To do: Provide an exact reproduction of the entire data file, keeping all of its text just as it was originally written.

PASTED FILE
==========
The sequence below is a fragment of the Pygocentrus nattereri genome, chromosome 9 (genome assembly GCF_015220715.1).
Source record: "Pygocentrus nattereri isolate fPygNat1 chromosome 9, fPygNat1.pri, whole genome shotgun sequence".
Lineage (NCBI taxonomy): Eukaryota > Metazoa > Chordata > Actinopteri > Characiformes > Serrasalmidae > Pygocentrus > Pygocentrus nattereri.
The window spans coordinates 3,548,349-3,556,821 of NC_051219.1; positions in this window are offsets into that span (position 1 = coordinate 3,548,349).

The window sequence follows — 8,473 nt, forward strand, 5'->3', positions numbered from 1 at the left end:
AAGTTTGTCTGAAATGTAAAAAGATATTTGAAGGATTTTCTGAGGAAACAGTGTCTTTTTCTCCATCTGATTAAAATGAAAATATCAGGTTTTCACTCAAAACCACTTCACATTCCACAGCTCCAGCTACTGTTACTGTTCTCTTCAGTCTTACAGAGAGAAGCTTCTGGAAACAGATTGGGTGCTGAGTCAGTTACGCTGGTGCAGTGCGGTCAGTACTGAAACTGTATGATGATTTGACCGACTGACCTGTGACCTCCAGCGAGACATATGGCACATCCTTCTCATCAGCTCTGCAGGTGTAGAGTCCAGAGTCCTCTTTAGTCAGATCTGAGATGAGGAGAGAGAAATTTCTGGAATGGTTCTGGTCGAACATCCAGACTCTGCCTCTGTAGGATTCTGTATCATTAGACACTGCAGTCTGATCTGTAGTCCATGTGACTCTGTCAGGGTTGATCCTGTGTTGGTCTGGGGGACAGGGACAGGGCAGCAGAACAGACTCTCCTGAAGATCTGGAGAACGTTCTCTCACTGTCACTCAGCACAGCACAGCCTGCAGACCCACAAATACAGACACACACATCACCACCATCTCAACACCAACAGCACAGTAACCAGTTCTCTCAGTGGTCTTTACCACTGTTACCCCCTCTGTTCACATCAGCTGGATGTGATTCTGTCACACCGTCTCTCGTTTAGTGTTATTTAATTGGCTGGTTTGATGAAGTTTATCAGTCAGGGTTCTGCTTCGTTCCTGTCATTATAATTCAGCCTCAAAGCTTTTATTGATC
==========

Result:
The sequence below is a fragment of the Pygocentrus nattereri genome, chromosome 9 (genome assembly GCF_015220715.1).
Source record: "Pygocentrus nattereri isolate fPygNat1 chromosome 9, fPygNat1.pri, whole genome shotgun sequence".
Lineage (NCBI taxonomy): Eukaryota > Metazoa > Chordata > Actinopteri > Characiformes > Serrasalmidae > Pygocentrus > Pygocentrus nattereri.
The window spans coordinates 3,548,349-3,556,821 of NC_051219.1; positions in this window are offsets into that span (position 1 = coordinate 3,548,349).

The window sequence follows — 8,473 nt, forward strand, 5'->3', positions numbered from 1 at the left end:
AAGTTTGTCTGAAATGTAAAAAGATATTTGAAGGATTTTCTGAGGAAACAGTGTCTTTTTCTCCATCTGATTAAAATGAAAATATCAGGTTTTCACTCAAAACCACTTCACATTCCACAGCTCCAGCTACTGTTACTGTTCTCTTCAGTCTTACAGAGAGAAGCTTCTGGAAACAGATTGGGTGCTGAGTCAGTTACGCTGGTGCAGTGCGGTCAGTACTGAAACTGTATGATGATTTGACCGACTGACCTGTGACCTCCAGCGAGACATATGGCACATCCTTCTCATCAGCTCTGCAGGTGTAGAGTCCAGAGTCCTCTTTAGTCAGATCTGAGATGAGGAGAGAGAAATTTCTGGAATGGTTCTGGTCGAACATCCAGACTCTGCCTCTGTAGGATTCTGTATCATTAGACACTGCAGTCTGATCTGTAGTCCATGTGACTCTGTCAGGGTTGATCCTGTGTTGGTCTGGGGGACAGGGACAGGGCAGCAGAACAGACTCTCCTGAAGATCTGGAGAACGTTCTCTCACTGTCACTCAGCACAGCACAGCCTGCAGACCCACAAATACAGACACACACATCACCACCATCTCAACACCAACAGCACAGTAACCAGTTCTCTCAGTGGTCTTTACCACTGTTACCCCCTCTGTTCACATCAGCTGGATGTGATTCTGTCACACCGTCTCTCGTTTAGTGTTATTTAATTGGCTGGTTTGATGAAGTTTATCAGTCAGGGTTCTGCTTCGTTCCTGTCATTATAATTCAGCCTCAAAGCTTTTATTGATC